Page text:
Rin Drummond's nicknames include "Pit Bull" and "Dragon." She's a tough-as-nails Iraq War ...
  • Book Jacket: La Belle Sauvage
    La Belle Sauvage
    by Philip Pullman
    Voted 2017 Best Young Adult Novel by BookBrowse's Subscribers

    I wasn't quite sure what to expect ...
  • Book Jacket: Leonardo da Vinci
    Leonardo da Vinci
    by Walter Isaacson
    The name Leonardo da Vinci is one of the most recognized in all of Western history, and his ...
  • Book Jacket: The Immortalists
    The Immortalists
    by Chloe Benjamin
    On a summer day in 1969 in New York City, the Gold children agree to seek out a mysterious ...

Book Discussion
Book Jacket
Ginny Moon by Benjamin Ludwig

A story that is at once quirky, charming, heartbreaking, suspenseful and poignant.

About the book
Join the discussion!

First Impressions

  • Book Jacket

    The Days When Birds Come Back
    by Deborah Reed

    A graceful testament to endurance, rebuilding, and the possibilities of coming home.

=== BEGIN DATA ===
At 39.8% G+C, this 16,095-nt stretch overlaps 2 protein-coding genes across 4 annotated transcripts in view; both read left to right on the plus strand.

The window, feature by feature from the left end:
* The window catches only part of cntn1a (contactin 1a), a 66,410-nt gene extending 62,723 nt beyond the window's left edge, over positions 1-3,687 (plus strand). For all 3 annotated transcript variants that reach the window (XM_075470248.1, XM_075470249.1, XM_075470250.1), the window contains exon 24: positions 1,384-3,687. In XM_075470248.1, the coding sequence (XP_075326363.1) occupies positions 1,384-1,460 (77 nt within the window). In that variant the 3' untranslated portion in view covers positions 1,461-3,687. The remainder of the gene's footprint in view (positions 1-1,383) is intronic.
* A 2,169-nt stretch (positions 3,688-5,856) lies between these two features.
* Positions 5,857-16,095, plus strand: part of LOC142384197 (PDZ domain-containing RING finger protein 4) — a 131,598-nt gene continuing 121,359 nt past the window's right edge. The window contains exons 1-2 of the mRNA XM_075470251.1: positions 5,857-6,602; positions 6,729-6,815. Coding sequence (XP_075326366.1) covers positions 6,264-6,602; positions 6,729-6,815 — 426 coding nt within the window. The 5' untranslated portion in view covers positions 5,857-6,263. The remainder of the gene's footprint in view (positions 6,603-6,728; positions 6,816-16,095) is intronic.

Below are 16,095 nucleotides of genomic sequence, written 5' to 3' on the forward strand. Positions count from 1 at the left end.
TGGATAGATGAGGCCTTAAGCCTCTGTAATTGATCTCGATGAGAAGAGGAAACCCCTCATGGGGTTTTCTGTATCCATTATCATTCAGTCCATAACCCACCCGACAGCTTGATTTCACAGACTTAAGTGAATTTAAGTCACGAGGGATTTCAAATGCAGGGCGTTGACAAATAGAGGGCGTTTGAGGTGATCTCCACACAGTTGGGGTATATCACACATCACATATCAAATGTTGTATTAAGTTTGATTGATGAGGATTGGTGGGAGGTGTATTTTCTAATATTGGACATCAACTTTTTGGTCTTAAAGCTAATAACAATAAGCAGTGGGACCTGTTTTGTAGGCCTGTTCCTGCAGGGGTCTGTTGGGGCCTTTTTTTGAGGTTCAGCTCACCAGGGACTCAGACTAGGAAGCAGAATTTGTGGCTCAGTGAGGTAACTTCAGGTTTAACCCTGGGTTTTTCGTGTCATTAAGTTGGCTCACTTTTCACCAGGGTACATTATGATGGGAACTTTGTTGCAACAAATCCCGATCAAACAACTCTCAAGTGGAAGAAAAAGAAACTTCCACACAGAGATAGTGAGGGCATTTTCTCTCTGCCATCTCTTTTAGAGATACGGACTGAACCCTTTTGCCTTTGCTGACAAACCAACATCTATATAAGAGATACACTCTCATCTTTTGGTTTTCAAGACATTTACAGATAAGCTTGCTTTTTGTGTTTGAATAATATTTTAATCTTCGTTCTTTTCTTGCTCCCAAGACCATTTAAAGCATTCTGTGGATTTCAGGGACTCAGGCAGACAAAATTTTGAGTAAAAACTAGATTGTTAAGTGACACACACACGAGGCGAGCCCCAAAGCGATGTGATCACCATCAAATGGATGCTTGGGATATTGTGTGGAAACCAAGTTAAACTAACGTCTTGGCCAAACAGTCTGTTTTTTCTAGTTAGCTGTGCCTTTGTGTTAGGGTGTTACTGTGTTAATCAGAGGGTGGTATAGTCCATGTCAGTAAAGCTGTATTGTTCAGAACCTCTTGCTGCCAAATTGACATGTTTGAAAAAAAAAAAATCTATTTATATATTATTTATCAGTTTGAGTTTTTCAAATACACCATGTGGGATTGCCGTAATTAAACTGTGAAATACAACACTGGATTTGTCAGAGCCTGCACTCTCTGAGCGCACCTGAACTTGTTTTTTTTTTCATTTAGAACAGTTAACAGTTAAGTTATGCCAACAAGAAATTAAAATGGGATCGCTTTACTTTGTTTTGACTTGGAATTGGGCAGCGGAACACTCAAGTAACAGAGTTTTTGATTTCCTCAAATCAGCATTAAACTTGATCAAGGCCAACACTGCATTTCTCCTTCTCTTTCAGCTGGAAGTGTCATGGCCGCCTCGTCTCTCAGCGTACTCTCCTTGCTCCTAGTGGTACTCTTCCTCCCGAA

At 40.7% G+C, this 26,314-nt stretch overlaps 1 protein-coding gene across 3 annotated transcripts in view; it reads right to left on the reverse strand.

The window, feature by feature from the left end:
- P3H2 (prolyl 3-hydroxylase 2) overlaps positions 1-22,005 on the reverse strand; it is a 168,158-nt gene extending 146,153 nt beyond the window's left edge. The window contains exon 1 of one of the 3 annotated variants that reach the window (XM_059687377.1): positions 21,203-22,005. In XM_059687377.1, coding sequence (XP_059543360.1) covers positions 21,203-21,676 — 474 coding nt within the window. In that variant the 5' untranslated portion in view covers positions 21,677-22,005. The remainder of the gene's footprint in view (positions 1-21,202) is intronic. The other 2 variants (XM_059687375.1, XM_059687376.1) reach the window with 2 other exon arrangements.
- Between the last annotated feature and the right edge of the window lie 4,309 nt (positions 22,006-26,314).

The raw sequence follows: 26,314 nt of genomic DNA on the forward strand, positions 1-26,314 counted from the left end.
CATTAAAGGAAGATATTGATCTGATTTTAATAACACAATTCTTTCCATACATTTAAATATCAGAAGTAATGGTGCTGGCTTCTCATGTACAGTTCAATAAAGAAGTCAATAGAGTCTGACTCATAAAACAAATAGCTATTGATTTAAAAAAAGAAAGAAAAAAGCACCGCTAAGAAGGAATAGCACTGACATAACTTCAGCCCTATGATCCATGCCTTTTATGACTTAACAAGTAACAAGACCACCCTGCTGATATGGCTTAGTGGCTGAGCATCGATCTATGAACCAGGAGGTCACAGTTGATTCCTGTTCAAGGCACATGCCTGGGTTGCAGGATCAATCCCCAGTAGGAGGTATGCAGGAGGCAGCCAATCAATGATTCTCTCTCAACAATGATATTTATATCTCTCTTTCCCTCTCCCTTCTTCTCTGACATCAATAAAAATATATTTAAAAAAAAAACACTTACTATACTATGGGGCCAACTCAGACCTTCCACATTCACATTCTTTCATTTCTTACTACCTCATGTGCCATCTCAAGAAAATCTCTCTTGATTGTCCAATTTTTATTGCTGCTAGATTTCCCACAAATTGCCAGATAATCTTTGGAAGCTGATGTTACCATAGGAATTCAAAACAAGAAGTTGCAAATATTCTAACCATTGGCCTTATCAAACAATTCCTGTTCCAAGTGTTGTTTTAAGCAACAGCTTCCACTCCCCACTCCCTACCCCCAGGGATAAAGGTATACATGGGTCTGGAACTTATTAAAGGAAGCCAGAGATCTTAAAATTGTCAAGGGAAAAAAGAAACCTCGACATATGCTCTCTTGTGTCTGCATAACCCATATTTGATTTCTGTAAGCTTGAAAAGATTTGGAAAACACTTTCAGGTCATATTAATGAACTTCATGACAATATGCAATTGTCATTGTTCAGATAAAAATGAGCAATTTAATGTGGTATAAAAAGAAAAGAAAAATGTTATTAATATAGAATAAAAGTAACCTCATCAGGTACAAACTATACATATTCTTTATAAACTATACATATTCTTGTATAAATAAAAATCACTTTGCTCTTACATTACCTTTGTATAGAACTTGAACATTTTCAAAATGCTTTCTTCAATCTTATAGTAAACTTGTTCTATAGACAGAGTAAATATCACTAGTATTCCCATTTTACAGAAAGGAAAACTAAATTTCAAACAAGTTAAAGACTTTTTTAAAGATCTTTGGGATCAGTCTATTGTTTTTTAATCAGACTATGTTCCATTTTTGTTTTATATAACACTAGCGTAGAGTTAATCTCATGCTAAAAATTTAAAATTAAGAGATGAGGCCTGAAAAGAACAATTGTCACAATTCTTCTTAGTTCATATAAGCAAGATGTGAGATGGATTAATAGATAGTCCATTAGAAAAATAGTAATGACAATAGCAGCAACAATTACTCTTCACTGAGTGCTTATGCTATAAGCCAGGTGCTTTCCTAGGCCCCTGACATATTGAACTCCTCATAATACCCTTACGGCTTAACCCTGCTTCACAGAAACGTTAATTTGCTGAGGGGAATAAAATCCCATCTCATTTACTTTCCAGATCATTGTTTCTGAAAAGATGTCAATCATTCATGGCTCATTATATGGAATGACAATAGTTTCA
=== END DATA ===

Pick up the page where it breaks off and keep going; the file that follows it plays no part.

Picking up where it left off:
Reader Reviews

Win this book!
Win Mothers of Sparta

Mothers of Sparta: A Memoir

A dazzling literary memoir with shades of Mary Karr, Anne Lamott and Jenny Lawson.

Enter

Word Play

Solve this clue:

A J O A Thousand M B W O S

and be entered to win..

Books that     
entertain,
     engage

 & enlighten

Visitors can view some of BookBrowse for free. Full access is for members only.

Join Today!

Your guide toexceptional          books

BookBrowse seeks out and recommends books that we believe to be best in class. Books that will whisk you to faraway places and times, that will expand your mind and challenge you -- the kinds of books you just can't wait to tell your friends about.